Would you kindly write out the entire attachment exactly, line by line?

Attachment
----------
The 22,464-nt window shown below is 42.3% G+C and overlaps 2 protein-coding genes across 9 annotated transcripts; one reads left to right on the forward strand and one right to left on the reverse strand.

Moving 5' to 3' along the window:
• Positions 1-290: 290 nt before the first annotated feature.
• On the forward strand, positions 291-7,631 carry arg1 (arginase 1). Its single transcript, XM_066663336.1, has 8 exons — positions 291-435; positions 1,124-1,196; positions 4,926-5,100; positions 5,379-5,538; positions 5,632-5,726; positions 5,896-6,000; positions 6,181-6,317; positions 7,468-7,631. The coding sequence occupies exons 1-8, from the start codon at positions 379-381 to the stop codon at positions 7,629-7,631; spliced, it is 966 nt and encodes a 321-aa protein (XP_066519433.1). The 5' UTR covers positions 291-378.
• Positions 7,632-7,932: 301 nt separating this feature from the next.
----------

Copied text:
The 22,464-nt window shown below is 42.3% G+C and overlaps 2 protein-coding genes across 9 annotated transcripts; one reads left to right on the forward strand and one right to left on the reverse strand.

Moving 5' to 3' along the window:
• Positions 1-290: 290 nt before the first annotated feature.
• On the forward strand, positions 291-7,631 carry arg1 (arginase 1). Its single transcript, XM_066663336.1, has 8 exons — positions 291-435; positions 1,124-1,196; positions 4,926-5,100; positions 5,379-5,538; positions 5,632-5,726; positions 5,896-6,000; positions 6,181-6,317; positions 7,468-7,631. The coding sequence occupies exons 1-8, from the start codon at positions 379-381 to the stop codon at positions 7,629-7,631; spliced, it is 966 nt and encodes a 321-aa protein (XP_066519433.1). The 5' UTR covers positions 291-378.
• Positions 7,632-7,932: 301 nt separating this feature from the next.